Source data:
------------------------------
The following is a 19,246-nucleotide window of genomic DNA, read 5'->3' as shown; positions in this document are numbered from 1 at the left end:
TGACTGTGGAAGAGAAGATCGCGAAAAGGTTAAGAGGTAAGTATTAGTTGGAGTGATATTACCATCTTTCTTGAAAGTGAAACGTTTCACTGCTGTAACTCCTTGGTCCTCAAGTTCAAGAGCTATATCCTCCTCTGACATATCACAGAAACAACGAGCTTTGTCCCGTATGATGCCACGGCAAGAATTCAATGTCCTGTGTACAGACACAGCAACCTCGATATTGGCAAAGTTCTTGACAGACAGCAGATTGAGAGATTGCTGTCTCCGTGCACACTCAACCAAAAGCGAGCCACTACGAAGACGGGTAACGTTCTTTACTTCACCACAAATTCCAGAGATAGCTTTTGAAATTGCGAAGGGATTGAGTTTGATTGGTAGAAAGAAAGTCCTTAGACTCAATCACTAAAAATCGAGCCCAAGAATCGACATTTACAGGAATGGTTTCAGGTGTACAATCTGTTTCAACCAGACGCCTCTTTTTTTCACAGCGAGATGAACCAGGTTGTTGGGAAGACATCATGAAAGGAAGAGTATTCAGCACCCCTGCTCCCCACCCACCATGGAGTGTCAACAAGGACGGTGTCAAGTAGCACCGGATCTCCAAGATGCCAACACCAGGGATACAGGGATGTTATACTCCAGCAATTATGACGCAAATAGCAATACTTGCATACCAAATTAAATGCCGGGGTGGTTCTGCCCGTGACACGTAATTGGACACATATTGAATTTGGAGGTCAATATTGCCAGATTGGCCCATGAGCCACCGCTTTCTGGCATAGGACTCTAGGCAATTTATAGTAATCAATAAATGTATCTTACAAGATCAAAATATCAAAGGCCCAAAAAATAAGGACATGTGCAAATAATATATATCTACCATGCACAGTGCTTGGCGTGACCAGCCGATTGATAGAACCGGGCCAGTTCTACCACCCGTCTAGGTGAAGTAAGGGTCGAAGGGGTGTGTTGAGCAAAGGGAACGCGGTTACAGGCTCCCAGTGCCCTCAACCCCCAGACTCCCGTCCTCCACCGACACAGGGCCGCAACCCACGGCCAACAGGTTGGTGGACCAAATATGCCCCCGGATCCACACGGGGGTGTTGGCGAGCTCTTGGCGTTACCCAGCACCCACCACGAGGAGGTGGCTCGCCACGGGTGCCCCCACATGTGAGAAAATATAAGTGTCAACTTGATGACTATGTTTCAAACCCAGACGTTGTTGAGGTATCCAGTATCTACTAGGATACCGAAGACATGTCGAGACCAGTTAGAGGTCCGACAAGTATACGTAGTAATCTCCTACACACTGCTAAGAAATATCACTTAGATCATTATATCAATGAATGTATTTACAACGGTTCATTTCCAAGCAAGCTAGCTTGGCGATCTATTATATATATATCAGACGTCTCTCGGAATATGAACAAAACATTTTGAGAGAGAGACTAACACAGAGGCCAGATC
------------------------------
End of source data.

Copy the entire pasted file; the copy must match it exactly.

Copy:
The following is a 19,246-nucleotide window of genomic DNA, read 5'->3' as shown; positions in this document are numbered from 1 at the left end:
TGACTGTGGAAGAGAAGATCGCGAAAAGGTTAAGAGGTAAGTATTAGTTGGAGTGATATTACCATCTTTCTTGAAAGTGAAACGTTTCACTGCTGTAACTCCTTGGTCCTCAAGTTCAAGAGCTATATCCTCCTCTGACATATCACAGAAACAACGAGCTTTGTCCCGTATGATGCCACGGCAAGAATTCAATGTCCTGTGTACAGACACAGCAACCTCGATATTGGCAAAGTTCTTGACAGACAGCAGATTGAGAGATTGCTGTCTCCGTGCACACTCAACCAAAAGCGAGCCACTACGAAGACGGGTAACGTTCTTTACTTCACCACAAATTCCAGAGATAGCTTTTGAAATTGCGAAGGGATTGAGTTTGATTGGTAGAAAGAAAGTCCTTAGACTCAATCACTAAAAATCGAGCCCAAGAATCGACATTTACAGGAATGGTTTCAGGTGTACAATCTGTTTCAACCAGACGCCTCTTTTTTTCACAGCGAGATGAACCAGGTTGTTGGGAAGACATCATGAAAGGAAGAGTATTCAGCACCCCTGCTCCCCACCCACCATGGAGTGTCAACAAGGACGGTGTCAAGTAGCACCGGATCTCCAAGATGCCAACACCAGGGATACAGGGATGTTATACTCCAGCAATTATGACGCAAATAGCAATACTTGCATACCAAATTAAATGCCGGGGTGGTTCTGCCCGTGACACGTAATTGGACACATATTGAATTTGGAGGTCAATATTGCCAGATTGGCCCATGAGCCACCGCTTTCTGGCATAGGACTCTAGGCAATTTATAGTAATCAATAAATGTATCTTACAAGATCAAAATATCAAAGGCCCAAAAAATAAGGACATGTGCAAATAATATATATCTACCATGCACAGTGCTTGGCGTGACCAGCCGATTGATAGAACCGGGCCAGTTCTACCACCCGTCTAGGTGAAGTAAGGGTCGAAGGGGTGTGTTGAGCAAAGGGAACGCGGTTACAGGCTCCCAGTGCCCTCAACCCCCAGACTCCCGTCCTCCACCGACACAGGGCCGCAACCCACGGCCAACAGGTTGGTGGACCAAATATGCCCCCGGATCCACACGGGGGTGTTGGCGAGCTCTTGGCGTTACCCAGCACCCACCACGAGGAGGTGGCTCGCCACGGGTGCCCCCACATGTGAGAAAATATAAGTGTCAACTTGATGACTATGTTTCAAACCCAGACGTTGTTGAGGTATCCAGTATCTACTAGGATACCGAAGACATGTCGAGACCAGTTAGAGGTCCGACAAGTATACGTAGTAATCTCCTACACACTGCTAAGAAATATCACTTAGATCATTATATCAATGAATGTATTTACAACGGTTCATTTCCAAGCAAGCTAGCTTGGCGATCTATTATATATATATCAGACGTCTCTCGGAATATGAACAAAACATTTTGAGAGAGAGACTAACACAGAGGCCAGATC